History of Ocala and Marion County  


“Horse Capital of the World”


Chief Osceola

Chief Osceola,leader of Seminole Indians

Marion County, “Horse Capital of the World!” Ocala is located in Marion County, Florida, and is about one hour ride to either the Gulf of Mexico or the Atlantic Ocean.  It is described as the Kentucky of Marion County because of the many horse farms.

To find out more about Marion county-Ocala visit: Wikipedia/Ocala

Florida is home to some 600 thoroughbred farms and training centers, with more than 75 percent of these located near Ocala in Marion County. Ocala is one of only four major thoroughbred breeding and training centers in the world.

National Historical Landmark

   Fort King, designated “National Historical Landmark Feb.4, 2004.

Supported by the Ocala DAR Chapter since 1927

On February 4, 2004, “Fort King” was designated a National Historic Landmark. This includes the acre owned by the Ocala DAR Chapter. Fort King has had a long association with the Ocala DAR Chapter dating back to October 24,1927. On that date the Ocala DAR Chapter voted to purchase one acre of land which was the original site of the “Fort King Military Reservation Memorial Ground.” It was on this site that soldiers and settlers were buried during the Seminole Wars. After these wars, the bodies were removed from the Military Reservation to the National Cemetery at St. Augustine, Florida. By purchasing this property, the Ocala DAR Chapter agreed to establish and maintain a fitting memorial in honor and remembrance of the soldiers who served their country during the Seminole Indian Wars at Fort King, Ocala, Florida.

In 1932, after many fund raising events, the Ocala DAR Chapter members had the area cleared, and cement posts placed to mark boundaries. In March 1932, a “Bronze Marker” was placed to commemorate the bicentennial of George Washington’s birth, and recently this marker was moved to the Ocala/Marion County Veterans Park.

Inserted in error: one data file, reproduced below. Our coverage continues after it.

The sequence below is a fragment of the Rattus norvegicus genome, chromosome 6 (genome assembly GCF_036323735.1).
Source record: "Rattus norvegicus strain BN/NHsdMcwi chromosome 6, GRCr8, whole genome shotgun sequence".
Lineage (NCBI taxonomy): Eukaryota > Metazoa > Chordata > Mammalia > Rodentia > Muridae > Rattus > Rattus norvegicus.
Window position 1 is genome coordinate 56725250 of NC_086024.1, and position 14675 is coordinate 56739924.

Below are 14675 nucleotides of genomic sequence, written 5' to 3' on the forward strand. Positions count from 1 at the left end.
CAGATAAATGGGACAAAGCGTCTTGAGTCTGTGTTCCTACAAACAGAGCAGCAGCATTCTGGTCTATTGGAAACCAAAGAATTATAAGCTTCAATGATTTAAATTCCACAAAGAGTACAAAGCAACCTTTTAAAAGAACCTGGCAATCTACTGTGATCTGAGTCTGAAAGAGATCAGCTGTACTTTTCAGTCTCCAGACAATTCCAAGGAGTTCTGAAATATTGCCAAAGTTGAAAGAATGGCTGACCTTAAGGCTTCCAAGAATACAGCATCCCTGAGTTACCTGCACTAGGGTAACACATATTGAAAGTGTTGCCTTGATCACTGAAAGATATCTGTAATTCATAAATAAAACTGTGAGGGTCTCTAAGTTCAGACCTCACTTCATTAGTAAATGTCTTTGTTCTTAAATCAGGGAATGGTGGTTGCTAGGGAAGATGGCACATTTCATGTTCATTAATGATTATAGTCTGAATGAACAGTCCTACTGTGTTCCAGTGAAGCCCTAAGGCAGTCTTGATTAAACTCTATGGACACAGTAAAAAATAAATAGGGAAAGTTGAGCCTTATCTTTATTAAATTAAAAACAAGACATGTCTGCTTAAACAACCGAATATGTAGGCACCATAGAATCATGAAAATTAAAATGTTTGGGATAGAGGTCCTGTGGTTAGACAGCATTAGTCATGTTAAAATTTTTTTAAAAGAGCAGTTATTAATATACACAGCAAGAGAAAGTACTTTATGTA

On May 14, 1932, after seven years work, a boulder of blue Georgia granite, in the shape of a truncated pyramid, was placed on the site with a bronze tablet affixed to it. The tablet states “Fort King was the birthplace of what is now known as the City of Ocala, named for the extinct Timucuan Indians who lived here at the time. They called their village ‘Ocali’, commonly thought to mean “Big Hammock.”In October 1997, the Ocala DAR Chapter reaffirmed its pledge to forever hold and maintain the Fort King site as a  Historic Memorial site by erecting a lighted flag pole which flies the flag of the United States of America, day and night, as a tribute to those who have fought and died for our country.

On May 8, 2008, the City of Ocala received a grant for $46,000 awarded by the Bureau of Historic Preservation. This grant was used for archeological studies. These studies were completed at the Fort King site, and now identifies where the original Fort King Road, blacksmith shop, stable, mercantile store, battlefields, and peace talk negotiation sites were located. This step was necessary to achieve the ultimate goal of having  “Fort King designated as a National Park”.